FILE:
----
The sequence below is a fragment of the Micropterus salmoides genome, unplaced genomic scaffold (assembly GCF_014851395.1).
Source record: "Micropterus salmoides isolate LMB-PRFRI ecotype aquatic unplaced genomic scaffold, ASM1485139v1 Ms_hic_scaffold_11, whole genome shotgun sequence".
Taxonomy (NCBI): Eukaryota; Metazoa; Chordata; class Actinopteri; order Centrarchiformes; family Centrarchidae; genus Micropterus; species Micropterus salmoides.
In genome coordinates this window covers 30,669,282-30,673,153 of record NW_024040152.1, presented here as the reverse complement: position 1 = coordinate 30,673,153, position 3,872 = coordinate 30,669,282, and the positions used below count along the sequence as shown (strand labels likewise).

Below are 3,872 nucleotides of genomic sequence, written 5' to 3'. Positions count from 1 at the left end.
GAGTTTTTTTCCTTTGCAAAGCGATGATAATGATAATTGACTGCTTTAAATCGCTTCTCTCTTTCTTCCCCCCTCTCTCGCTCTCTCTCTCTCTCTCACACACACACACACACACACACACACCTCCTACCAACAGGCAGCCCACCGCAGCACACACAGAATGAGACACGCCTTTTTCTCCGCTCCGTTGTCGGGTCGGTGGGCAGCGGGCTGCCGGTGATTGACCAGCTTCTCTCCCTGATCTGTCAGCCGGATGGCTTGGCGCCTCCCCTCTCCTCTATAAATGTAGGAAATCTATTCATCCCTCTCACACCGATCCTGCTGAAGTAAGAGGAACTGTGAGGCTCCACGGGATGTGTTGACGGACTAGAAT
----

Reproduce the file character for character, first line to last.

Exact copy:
The sequence below is a fragment of the Micropterus salmoides genome, unplaced genomic scaffold (assembly GCF_014851395.1).
Source record: "Micropterus salmoides isolate LMB-PRFRI ecotype aquatic unplaced genomic scaffold, ASM1485139v1 Ms_hic_scaffold_11, whole genome shotgun sequence".
Taxonomy (NCBI): Eukaryota; Metazoa; Chordata; class Actinopteri; order Centrarchiformes; family Centrarchidae; genus Micropterus; species Micropterus salmoides.
In genome coordinates this window covers 30,669,282-30,673,153 of record NW_024040152.1, presented here as the reverse complement: position 1 = coordinate 30,673,153, position 3,872 = coordinate 30,669,282, and the positions used below count along the sequence as shown (strand labels likewise).

Below are 3,872 nucleotides of genomic sequence, written 5' to 3'. Positions count from 1 at the left end.
GAGTTTTTTTCCTTTGCAAAGCGATGATAATGATAATTGACTGCTTTAAATCGCTTCTCTCTTTCTTCCCCCCTCTCTCGCTCTCTCTCTCTCTCTCACACACACACACACACACACACACACCTCCTACCAACAGGCAGCCCACCGCAGCACACACAGAATGAGACACGCCTTTTTCTCCGCTCCGTTGTCGGGTCGGTGGGCAGCGGGCTGCCGGTGATTGACCAGCTTCTCTCCCTGATCTGTCAGCCGGATGGCTTGGCGCCTCCCCTCTCCTCTATAAATGTAGGAAATCTATTCATCCCTCTCACACCGATCCTGCTGAAGTAAGAGGAACTGTGAGGCTCCACGGGATGTGTTGACGGACTAGAAT